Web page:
LONDON (Reuters) - EasyJet and Gatwick were named Britain’s tardiest airline and airport respectively last summer and the year before on Friday, with more data showing easyJet’s punctuality has dropped this season as well.
EasyJet’s customers had been on average delayed 24 minutes, the longest average delay among airlines travelling to and from Britain during those two summers, according to a BBC analysis of figures from the Civil Aviation Authority.
London Gatwick, where easyJet has a base, was the worst British airport for delays in summer 2015 and 2016, the BBC said in its study, but added that past performance would not necessarily be repeated during this and future summers.
Last month, across its network easyJet had an on-time percentage of 63.6 percent in July, down from 70.8 percent in June and 76.2 percent in May, according to OAG flightview, which counts flights as on-time when they depart or arrive within 15 minutes of schedule.
EasyJet said on Friday that just 0.8 percent of flights suffered the most serious delays of over three hours this year.
“In fact, despite a number of adverse external factors like increasingly congested airspace, particularly in the London area, and record numbers of air traffic control strikes, over the last year easyJet has actually reduced the proportion of flights delayed by more than 3 hours,” it said in a statement.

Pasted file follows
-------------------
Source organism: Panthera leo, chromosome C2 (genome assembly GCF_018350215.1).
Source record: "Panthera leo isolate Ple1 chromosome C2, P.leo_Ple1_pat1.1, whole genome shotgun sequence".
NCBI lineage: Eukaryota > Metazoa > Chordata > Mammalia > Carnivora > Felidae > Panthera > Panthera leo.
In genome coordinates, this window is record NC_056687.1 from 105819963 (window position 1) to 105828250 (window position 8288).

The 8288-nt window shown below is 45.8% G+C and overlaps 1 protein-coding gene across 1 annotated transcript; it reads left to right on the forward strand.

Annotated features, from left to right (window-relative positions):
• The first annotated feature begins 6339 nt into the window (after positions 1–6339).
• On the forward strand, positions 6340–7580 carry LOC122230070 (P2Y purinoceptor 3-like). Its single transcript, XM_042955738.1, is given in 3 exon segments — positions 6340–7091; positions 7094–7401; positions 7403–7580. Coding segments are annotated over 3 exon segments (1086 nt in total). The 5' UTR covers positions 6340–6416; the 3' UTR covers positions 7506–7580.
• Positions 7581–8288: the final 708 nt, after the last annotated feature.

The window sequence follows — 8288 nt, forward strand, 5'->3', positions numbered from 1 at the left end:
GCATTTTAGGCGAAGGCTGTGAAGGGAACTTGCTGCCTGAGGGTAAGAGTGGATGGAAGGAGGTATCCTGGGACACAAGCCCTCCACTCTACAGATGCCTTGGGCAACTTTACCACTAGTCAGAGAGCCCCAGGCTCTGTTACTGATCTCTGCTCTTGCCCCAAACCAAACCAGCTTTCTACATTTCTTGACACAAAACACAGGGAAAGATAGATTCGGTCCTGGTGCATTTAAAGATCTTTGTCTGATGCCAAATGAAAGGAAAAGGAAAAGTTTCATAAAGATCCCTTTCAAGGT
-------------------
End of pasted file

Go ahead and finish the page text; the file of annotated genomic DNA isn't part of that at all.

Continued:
EasyJet has been investing in making its operations less prone to delays after the delays of previous summers, when it was also hit more than rivals by air traffic control strikes in France.
A spokesman for Gatwick said it had implemented a wide range of measures to improve punctuality. The study said that passengers there had an average delay of 27 minutes.
“We operate the world’s busiest and most efficient single runway airport but, over recent years, Gatwick has been disproportionately affected by issues beyond our control,” the spokesman said.
“These include repeated strike action by French, Greek, Spanish and Italian air traffic controllers and airport employees, prolonged bad weather, and heavily congested airspace above parts of Europe and London.”
Reporting by Victoria Bryan and Alistair Smout; editing by Susan Thomas